Westminister John Knox Press, 2007. Paper, 174 pages.
More and more, pastors are using scenes from popular movies as sermon illustrations. But pastor Timothy Cargal believes that we need to move a step further by learning to interpret movies, much as we would exegete a biblical text, allowing us to use film as a powerful tool to engage contemporary listeners and connect them to biblical truth.
Cargal makes the case that many in today’s culture are cinematically literate to a degree previously unknown. In fact, he says that film has become an alternate language in our “post-literate” society. He uses the term cinemate (coined by a film studies scholar) “to describe people who have developed a fluency in the ability to determine the meanings created in films by the juxtaposition of images, words, music and sound.”
Recognizing the role of movies in contemporary American culture, Cargal believes that to connect with those immersed in this culture, it’s not enough to draw out isolated movie scenes to use as traditional sermon illustrations. This is the case because, “Like any proof text, isolated scenes can be wrested from their context and thus misrepresent the intention of the film.” Such use, he argues, will undermine our credibility as interpreters of film but also “as an interpreter of culture, morality, and even the scriptural and theological tradition.”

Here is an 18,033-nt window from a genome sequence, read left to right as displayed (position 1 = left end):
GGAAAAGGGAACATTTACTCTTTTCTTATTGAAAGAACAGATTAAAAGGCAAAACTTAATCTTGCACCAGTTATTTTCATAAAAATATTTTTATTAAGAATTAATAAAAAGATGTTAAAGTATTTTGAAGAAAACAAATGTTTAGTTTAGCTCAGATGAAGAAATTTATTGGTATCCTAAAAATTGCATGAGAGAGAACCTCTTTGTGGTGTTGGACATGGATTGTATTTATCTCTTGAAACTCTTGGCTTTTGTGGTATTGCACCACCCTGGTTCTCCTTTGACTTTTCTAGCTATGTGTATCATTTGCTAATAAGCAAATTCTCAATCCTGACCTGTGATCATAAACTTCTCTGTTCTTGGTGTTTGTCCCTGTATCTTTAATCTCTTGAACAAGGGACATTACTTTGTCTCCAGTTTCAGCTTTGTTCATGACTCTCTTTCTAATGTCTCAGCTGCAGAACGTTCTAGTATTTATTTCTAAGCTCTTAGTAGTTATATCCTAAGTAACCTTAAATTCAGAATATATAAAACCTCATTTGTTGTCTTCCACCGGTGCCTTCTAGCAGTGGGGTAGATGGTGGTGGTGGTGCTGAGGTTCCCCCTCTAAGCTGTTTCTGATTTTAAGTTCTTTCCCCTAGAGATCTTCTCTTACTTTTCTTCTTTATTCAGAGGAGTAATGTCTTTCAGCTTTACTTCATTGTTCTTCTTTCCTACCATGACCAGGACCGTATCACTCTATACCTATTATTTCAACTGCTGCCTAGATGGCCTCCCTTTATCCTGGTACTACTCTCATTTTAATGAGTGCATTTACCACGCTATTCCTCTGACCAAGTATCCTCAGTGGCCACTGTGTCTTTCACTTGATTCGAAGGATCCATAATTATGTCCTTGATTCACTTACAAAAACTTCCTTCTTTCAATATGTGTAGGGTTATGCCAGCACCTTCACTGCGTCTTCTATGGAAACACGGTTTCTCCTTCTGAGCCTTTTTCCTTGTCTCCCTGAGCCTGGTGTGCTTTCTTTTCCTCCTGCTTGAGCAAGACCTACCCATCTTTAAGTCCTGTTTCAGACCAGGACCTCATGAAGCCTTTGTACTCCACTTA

Thus it becomes important for pastors to learn to become interpreters of movies, and Cargal provides a chapter offering tools to enable preachers to enter into a dialogue with a film, as well as helpful insights for analyzing movies in a manner akin to analyzing a text. He then provides a useful section on how to “see a sermon.”
Cargal writes: “Thinking about dialogue with film in preaching as ‘seeing a sermon’ thus involves two key components: ‘showing’ the films to our listeners so clearly that they can ‘see’ – in the sense of understand – the vision created in the movie, and ‘showing’ the sermon itself in such a way that the vision of Scripture and the theological tradition is as compelling and persuasive as a film. Seeing a sermon is ultimately about preaching that enables the congregation to see the world as God sees it and hopes it will be.”
The major portion of the book consists of a series of chapters dealing with individual films. Each chapter includes a theological reading of the film, then a sermon which models Cargal’s homiletical approach. (Many pastors will be surprised at the short length of the sermons, which apparently range from 13 to 20 minutes.)
One thing that will surprise many pastors who regularly use film clips in their sermons is that Cargal discourages their use. In part that is because of the time they consume – if you only preach 18 minutes, you probably don’t want to spend three of those on a clip. But the major reason is that he believes the preacher should not cede control of that portion of the sermon to the filmmaker.
While few of us will regularly preach sermons in which movies play such a central role, Cargal’s book offers helpful counsel to pastors in helping them understand how to interpret film and then to more effectively use those insights in communicating biblical truth in the sermon.